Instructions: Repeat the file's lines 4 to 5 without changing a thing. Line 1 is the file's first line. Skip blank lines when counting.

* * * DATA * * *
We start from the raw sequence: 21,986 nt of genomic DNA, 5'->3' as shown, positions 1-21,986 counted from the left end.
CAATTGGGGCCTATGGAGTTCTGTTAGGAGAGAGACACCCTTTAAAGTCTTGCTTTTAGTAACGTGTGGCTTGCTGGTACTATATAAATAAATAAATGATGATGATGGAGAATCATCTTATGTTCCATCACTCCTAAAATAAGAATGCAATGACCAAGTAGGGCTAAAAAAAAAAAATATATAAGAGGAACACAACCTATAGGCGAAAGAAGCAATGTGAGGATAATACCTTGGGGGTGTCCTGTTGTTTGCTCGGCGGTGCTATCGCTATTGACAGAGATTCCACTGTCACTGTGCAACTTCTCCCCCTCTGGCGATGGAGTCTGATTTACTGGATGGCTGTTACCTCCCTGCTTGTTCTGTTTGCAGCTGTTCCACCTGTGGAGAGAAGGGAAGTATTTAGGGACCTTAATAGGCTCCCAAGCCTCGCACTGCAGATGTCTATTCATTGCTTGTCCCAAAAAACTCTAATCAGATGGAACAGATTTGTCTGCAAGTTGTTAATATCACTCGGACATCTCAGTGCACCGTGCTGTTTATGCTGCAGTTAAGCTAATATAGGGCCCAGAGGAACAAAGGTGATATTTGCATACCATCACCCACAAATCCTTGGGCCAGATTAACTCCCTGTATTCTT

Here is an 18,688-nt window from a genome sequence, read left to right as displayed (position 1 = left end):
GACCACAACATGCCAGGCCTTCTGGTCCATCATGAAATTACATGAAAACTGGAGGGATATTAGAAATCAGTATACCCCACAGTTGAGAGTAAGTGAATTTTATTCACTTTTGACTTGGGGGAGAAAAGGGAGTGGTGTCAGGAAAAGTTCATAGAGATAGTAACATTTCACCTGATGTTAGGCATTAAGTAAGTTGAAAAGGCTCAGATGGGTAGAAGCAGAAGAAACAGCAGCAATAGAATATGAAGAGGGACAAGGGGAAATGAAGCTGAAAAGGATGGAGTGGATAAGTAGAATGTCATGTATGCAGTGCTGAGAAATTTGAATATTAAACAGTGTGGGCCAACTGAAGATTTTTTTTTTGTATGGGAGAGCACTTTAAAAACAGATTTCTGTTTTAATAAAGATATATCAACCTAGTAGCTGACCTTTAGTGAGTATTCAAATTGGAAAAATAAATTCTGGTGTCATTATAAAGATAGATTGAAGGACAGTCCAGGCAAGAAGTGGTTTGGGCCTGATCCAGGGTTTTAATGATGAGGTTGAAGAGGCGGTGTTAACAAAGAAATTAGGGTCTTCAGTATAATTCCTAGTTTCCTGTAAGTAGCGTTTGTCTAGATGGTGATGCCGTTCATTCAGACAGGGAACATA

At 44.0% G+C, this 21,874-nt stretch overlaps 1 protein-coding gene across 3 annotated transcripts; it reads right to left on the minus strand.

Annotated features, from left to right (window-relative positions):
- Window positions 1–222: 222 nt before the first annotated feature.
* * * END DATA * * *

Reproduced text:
GACCACAACATGCCAGGCCTTCTGGTCCATCATGAAATTACATGAAAACTGGAGGGATATTAGAAATCAGTATACCCCACAGTTGAGAGTAAGTGAATTTTATTCACTTTTGACTTGGGGGAGAAAAGGGAGTGGTGTCAGGAAAAGTTCATAGAGATAGTAACATTTCACCTGATGTTAGGCATTAAGTAAGTTGAAAAGGCTCAGATGGGTAGAAGCAGAAGAAACAGCAGCAATAGAATATGAAGAGGGACAAGGGGAAATGAAGCTGAAAAGGATGGAGTGGATAAGTAGAATGTCATGTATGCAGTGCTGAGAAATTTGAATATTAAACAGTGTGGGCCAACTGAAGATTTTTTTTTTGTATGGGAGAGCACTTTAAAAACAGATTTCTGTTTTAATAAAGATATATCAACCTAGTAGCTGACCTTTAGTGAGTATTCAAATTGGAAAAATAAATTCTGGTGTCATTATAAAGATAGATTGAAGGACAGTCCAGGCAAGAAGTGGTTTGGGCCTGATCCAGGGTTTTAATGATGAGGTTGAAGAGGCGGTGTTAACAAAGAAATTAGGGTCTTCAGTATAATTCCTAGTTTCCTGTAAGTAGCGTTTGTCTAGATGGTGATGCCGTTCATTCAGACAGGGAACATA

At 44.0% G+C, this 21,874-nt stretch overlaps 1 protein-coding gene across 3 annotated transcripts; it reads right to left on the minus strand.